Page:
- Research note
No long-term effect of a 2-days intervention on how to prepare homemade food, on toddlers’ skepticism for new food and intake of fruits and vegetables and sweet beverages: a randomized, controlled trial
BMC Research Notesvolume 10, Article number: 607 (2017)
Optimal nutrition from early age reduces the risk of developing non-communicable diseases later in life. The aim of this study was to examine the long-term effect on toddlers’ fruit and vegetable intake and sweet beverages, and skepticism for new food, of a 2-days’ intervention on how to prepare homemade food for toddlers.
The effect of the cooking intervention was evaluated by a randomized, controlled trial where 110 parents of 4–6 months old infants were included. Child diet and food skepticism were measured at 6, 15 and 24 months of age. There were no differences between the control and intervention group in the consumption of fruits and vegetables and intake of water or sweet beverages at 15 and 24 months. There were no differences between the control and intervention group, respectively, in percentage reporting having children who were skeptical regarding new food at baseline (29% vs 20%, p = .372), nor at 3 and 9 months after the intervention (20 vs 18%, p = .804 and 43% vs 32%, p = .383). The intervention did not influence intake of fruits and vegetables, nor did it reduce food skepticism among toddlers.
Trial registration first food for infants ISRCTN45864056, 20.05.2016. Retrospectively registered
The World Health Organization (WHO) states that in the first 2 years of a child’s life, optimal nutrition fosters growth and improves cognitive development . They further acknowledge that optimal nutrition reduces the risk of becoming overweight or obese and developing non-communicable diseases (NCDs) later in life [2, 3]. This highlights the importance of child nutrition from early age.
The Norwegian Directorate of Health’s dietary guidelines for infants and toddlers  recommend exclusive breastfeeding the first 6 months of life, and introducing a variety of solid foods from 6 months with a special focus on fruits and vegetables, fish, and whole grain. In this study, we address two known barriers to a varied diet in children. One barrier to a varied diet is food neophobia, or skepticism to new food, which have shown to yield lower intakes of fruits and vegetables as well as fish . Such skepticism peaks naturally at the age of two  and interventions regarding how to reduce levels of food skepticism before this age have been called for .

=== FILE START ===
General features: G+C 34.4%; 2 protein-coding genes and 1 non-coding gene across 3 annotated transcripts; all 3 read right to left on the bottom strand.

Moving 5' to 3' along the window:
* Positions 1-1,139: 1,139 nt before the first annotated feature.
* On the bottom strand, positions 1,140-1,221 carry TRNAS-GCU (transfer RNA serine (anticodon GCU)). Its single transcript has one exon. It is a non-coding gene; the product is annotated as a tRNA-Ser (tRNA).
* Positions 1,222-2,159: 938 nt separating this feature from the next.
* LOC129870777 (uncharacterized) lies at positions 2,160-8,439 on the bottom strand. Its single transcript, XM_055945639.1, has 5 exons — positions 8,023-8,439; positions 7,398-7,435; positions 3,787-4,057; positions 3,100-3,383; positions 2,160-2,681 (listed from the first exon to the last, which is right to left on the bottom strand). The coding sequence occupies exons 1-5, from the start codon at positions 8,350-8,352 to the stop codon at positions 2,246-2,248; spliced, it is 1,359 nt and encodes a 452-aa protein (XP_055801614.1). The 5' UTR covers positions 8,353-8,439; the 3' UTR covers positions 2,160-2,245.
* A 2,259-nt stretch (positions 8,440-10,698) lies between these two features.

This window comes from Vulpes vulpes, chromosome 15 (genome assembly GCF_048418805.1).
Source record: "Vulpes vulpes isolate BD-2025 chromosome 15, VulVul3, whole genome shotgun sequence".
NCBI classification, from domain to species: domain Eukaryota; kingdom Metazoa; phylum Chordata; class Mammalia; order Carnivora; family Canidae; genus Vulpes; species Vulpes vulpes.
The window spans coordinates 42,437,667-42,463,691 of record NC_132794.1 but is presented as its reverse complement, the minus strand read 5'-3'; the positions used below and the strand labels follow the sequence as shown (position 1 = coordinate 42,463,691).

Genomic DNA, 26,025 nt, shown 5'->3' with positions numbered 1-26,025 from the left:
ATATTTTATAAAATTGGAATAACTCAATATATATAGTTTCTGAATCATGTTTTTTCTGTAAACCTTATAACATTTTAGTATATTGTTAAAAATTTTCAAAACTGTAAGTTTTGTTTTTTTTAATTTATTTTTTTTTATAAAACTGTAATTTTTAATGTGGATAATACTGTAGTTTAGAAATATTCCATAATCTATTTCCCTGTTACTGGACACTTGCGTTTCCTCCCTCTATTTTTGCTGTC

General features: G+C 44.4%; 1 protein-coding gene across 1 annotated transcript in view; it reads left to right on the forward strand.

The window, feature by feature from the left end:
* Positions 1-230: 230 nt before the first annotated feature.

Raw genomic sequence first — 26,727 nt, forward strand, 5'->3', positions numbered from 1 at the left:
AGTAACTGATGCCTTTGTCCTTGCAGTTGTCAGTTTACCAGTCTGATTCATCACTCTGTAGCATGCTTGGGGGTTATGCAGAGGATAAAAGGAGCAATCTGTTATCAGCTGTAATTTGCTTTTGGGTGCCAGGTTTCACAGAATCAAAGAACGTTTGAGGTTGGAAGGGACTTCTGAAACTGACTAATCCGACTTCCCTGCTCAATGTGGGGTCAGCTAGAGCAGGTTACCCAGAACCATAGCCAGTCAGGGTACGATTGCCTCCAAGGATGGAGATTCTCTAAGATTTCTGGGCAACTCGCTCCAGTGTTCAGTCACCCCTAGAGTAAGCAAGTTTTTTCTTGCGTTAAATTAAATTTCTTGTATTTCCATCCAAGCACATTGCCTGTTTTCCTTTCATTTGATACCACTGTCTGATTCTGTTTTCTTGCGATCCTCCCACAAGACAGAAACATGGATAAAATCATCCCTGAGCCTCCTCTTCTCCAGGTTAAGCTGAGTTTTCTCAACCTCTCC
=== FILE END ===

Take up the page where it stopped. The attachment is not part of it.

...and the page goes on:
Further, there has been a decrease in the time spent on cooking and home preparation of family meals over the last few decades [7, 8] and studies have showed that being busy with work inside and outside the home, is regarded as a barrier for preparing “healthy” food by parents . Virudachalam et al.  found that parents’ intervention preferences regarding food preparation for children, where to learn how to cook their usual meals in a healthier way and to participate in professionally taught classes.
In 2012, we conducted an intervention among parents with infants aiming to improve diet, food skepticism, weight and vitamin D and cholesterol status. We have previously reported that the intervention had a positive effect on High Density Lipoprotein (HDL)-cholesterol at age 24 months , however no effect on weight development and vitamin D status. We particularly presented dietary differences as lower prevalence of commercially produced dinners and porridges, however we have not presented results on details of fruit and vegetable intake, beverages and food skepticism. With this background, the aim of this paper was to examine the long-term effect on food skepticism and intake of fruit and vegetables and beverages, of a 2-days cooking course on how to prepare homemade food for toddlers conducted thru a RCT.
Study design and subjects
This randomized controlled trial (RCT) was performed in 2012–2015 in a city area in Norway (Kristiansand). In total 110 parents of 4–6-month old infants were recruited through health care centers. Informed written consent was obtained from the parents/guardians of each child participating in this study. Of the 110 parents, 56 were randomly allocated to the intervention group where the parents took part in a 2-day cooking class with theoretical and practical lessons, and 54 were allocated to the control group which did not receive anything other than usual care. Parents completed a questionnaire when the child was 6, 15 and 24 months old. Characteristics of the included participants are presented in Table 1. There were no significant differences regarding demographic variables between the two groups at either time points. The participants were highly educated, few were smokers and most were married or cohabitants (Table 1). Follow-up evaluations were performed when the children were 15 and 24 months old. At 15 and 24 months of age, blood was drawn from the child’s index finger and results have been presented . At the end of the study two randomly selected participants received 5000 NOK. Information about this was given during recruitment as a positive aspect of participating, acknowledging that participating in research is time consuming and for motivating for participation.